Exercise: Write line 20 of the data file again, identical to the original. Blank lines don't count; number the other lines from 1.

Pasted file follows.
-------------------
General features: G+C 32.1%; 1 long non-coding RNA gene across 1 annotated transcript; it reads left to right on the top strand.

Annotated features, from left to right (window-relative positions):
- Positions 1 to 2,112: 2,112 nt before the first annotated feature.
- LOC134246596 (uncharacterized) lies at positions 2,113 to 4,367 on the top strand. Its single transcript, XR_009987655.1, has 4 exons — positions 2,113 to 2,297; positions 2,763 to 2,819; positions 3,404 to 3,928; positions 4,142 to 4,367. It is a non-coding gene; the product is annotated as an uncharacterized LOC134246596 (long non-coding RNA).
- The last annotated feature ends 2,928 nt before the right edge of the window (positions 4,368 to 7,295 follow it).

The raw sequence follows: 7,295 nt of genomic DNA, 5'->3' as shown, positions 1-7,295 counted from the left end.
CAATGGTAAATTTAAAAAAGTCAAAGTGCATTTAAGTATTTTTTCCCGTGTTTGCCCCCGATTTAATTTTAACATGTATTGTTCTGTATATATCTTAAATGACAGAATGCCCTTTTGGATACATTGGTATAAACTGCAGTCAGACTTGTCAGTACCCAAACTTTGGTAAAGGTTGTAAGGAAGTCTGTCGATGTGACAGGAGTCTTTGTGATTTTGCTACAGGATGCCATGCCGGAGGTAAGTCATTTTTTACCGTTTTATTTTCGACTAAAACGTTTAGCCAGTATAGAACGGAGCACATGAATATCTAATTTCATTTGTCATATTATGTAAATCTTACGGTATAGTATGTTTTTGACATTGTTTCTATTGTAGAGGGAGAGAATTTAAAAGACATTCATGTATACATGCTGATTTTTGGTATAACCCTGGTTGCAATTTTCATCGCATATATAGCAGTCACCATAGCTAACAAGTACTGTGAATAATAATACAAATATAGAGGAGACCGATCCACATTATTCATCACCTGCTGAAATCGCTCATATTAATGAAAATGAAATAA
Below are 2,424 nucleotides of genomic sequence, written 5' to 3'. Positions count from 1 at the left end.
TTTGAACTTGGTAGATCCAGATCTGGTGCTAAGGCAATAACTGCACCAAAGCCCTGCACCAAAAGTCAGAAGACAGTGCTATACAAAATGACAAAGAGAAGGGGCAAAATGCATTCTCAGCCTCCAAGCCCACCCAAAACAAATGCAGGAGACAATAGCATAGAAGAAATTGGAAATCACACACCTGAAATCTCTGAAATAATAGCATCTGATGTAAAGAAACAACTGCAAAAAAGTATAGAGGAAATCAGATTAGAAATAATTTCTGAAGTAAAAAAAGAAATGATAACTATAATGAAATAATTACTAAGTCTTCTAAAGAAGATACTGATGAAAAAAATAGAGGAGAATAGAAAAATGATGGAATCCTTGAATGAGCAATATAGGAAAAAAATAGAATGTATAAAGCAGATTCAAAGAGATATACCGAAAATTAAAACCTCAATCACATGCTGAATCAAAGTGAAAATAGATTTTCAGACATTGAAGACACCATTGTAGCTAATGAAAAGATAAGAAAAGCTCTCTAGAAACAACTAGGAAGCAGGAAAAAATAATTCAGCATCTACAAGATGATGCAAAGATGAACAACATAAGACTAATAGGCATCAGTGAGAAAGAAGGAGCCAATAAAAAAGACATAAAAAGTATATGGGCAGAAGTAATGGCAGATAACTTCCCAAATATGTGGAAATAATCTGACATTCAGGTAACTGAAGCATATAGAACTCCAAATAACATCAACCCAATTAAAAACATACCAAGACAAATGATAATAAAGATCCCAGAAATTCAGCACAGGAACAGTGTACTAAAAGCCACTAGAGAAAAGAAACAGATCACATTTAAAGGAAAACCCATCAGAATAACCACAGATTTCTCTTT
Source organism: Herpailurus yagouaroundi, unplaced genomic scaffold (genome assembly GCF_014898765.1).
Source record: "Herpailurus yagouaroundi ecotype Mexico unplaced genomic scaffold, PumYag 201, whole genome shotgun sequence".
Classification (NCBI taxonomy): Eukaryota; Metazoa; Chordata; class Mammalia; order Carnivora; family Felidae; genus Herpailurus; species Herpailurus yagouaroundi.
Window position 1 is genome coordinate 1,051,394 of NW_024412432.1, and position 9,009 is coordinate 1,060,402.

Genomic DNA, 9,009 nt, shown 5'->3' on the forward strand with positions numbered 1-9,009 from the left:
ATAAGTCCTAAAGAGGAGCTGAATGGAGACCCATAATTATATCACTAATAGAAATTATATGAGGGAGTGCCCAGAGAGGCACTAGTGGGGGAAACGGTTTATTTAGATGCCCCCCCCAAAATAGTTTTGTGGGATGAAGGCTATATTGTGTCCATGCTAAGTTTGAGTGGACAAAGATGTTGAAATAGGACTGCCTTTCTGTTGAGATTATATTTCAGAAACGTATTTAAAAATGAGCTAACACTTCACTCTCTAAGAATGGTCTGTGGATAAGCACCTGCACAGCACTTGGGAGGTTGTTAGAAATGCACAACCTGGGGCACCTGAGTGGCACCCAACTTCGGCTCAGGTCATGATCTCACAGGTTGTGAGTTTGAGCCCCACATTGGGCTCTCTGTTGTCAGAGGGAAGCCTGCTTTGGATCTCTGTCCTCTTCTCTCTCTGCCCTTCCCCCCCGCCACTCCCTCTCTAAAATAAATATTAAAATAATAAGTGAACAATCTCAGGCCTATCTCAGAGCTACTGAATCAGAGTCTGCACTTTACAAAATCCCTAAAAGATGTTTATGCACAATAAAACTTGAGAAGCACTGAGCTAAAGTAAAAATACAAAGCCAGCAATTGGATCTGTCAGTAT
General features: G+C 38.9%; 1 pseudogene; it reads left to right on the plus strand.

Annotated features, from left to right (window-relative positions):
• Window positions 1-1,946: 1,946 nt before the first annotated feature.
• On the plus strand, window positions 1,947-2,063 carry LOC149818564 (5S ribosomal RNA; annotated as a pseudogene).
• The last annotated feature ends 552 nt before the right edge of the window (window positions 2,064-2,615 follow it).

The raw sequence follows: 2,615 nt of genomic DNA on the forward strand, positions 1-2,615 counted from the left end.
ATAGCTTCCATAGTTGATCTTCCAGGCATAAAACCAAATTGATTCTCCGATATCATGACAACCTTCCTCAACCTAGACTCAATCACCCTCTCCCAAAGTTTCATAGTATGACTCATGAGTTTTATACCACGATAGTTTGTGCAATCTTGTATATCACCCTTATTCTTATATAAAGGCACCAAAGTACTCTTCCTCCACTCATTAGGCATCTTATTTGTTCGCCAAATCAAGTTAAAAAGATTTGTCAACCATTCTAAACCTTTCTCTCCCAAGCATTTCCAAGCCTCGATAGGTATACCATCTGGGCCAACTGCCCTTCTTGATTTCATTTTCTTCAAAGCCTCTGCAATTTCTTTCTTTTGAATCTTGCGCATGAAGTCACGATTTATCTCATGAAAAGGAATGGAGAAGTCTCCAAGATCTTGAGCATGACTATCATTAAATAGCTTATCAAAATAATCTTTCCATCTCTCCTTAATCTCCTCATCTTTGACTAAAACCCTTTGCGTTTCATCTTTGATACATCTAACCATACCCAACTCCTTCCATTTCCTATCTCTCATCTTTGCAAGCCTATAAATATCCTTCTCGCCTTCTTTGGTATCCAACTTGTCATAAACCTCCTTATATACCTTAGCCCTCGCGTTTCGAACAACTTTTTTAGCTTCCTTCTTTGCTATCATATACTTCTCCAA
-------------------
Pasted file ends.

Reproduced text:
• The last annotated feature ends 552 nt before the right edge of the window (window positions 2,064-2,615 follow it).